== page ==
It could also contribute to the fight against common diseases: Heart attacks might be easier to prevent and treat if we identify the special features of the heart’s coronary vessels; new therapies may be developed to starve cancer of its blood supply if we know how exactly this supply comes about. Additionally, knowing how the brain’s blood vessels become impermeable may help deliver drugs to brain tissues more effectively. In yet another crucial direction, the findings may have application in tissue engineering, helping supply each tissue with the kind of vessel it needs.
Yaniv, whose lab specializes in studying the lymphatic system, feels particularly vindicated by the new role the study has revealed for lymphatic vessels: “They are usually seen as poor cousins of blood vessels, but perhaps it’s just the opposite. They might actually take precedence in many cases.”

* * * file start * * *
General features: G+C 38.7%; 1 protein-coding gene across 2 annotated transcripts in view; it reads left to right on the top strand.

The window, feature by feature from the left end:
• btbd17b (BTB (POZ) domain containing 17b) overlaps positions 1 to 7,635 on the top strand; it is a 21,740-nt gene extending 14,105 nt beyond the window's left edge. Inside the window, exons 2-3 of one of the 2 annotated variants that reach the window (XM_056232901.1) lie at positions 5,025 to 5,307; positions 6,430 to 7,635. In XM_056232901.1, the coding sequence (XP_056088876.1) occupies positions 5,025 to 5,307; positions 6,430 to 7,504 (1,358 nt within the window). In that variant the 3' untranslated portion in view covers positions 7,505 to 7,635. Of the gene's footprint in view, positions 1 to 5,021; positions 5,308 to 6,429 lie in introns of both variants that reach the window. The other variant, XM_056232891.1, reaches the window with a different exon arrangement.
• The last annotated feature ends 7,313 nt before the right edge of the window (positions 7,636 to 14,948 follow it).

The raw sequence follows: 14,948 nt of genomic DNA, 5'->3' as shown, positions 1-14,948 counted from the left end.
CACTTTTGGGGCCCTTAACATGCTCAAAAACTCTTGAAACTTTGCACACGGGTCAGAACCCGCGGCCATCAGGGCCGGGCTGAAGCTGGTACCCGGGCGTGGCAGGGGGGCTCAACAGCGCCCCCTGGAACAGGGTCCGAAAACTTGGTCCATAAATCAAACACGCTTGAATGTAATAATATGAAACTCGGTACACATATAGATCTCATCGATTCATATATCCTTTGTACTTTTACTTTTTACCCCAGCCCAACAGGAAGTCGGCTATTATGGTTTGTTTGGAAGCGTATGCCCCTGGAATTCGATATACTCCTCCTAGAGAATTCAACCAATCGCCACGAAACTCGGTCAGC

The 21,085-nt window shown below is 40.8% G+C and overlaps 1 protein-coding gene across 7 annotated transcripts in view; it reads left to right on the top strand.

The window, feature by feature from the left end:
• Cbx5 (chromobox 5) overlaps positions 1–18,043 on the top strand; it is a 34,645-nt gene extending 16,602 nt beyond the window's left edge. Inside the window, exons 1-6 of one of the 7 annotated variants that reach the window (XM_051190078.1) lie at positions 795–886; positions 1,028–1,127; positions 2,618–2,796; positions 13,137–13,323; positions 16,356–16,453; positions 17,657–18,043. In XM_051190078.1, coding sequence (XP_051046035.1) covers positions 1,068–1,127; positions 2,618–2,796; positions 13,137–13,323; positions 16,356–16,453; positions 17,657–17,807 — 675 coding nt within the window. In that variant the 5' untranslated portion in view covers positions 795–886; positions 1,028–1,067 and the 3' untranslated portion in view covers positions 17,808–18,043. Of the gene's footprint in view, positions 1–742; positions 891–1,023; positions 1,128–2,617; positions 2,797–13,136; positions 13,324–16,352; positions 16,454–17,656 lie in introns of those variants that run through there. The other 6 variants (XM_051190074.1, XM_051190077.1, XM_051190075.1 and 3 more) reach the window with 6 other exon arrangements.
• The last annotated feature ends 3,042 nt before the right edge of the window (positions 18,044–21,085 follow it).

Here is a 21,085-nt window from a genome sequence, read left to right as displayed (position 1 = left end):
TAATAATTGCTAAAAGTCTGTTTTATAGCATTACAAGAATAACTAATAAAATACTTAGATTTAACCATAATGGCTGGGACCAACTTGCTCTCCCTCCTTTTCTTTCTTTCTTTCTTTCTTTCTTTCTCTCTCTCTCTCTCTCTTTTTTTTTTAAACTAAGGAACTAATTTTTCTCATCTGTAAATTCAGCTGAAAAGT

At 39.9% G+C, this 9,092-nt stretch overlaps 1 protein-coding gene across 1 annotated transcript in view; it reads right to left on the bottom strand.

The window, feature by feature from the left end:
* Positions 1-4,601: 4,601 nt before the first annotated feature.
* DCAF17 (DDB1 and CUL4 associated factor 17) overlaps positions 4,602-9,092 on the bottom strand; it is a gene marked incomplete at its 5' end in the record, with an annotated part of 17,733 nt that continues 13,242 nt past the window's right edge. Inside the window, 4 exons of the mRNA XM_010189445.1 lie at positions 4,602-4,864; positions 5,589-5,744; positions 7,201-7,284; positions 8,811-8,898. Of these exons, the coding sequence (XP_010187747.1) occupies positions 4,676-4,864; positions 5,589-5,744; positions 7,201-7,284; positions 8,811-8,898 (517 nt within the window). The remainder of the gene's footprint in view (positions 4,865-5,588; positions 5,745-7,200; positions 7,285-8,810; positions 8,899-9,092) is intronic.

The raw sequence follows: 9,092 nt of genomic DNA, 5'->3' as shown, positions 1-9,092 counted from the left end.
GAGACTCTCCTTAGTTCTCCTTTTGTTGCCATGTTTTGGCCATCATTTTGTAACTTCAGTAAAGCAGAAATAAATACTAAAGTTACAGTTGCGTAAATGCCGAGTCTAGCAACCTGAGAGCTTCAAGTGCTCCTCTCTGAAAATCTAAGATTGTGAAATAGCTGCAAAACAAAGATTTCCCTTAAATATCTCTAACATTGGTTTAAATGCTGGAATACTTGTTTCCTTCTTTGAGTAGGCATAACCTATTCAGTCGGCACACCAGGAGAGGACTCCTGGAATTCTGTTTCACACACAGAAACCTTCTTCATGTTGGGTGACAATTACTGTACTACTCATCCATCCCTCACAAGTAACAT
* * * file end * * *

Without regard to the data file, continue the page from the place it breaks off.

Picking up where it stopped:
The study was funded by the M. Judith Ruth Institute for Preclinical Brain Research.
Reference: “Generation of specialized blood vessels via lymphatic transdifferentiation” by Rudra N. Das, Yaara Tevet, Stav Safriel, Yanchao Han, Noga Moshe, Giuseppina Lambiase, Ivan Bassi, Julian Nicenboim, Matthias Brückner, Dana Hirsch, Raya Eilam-Altstadter, Wiebke Herzog, Roi Avraham, Kenneth D. Poss and Karina Yaniv, 25 May 2022, Nature.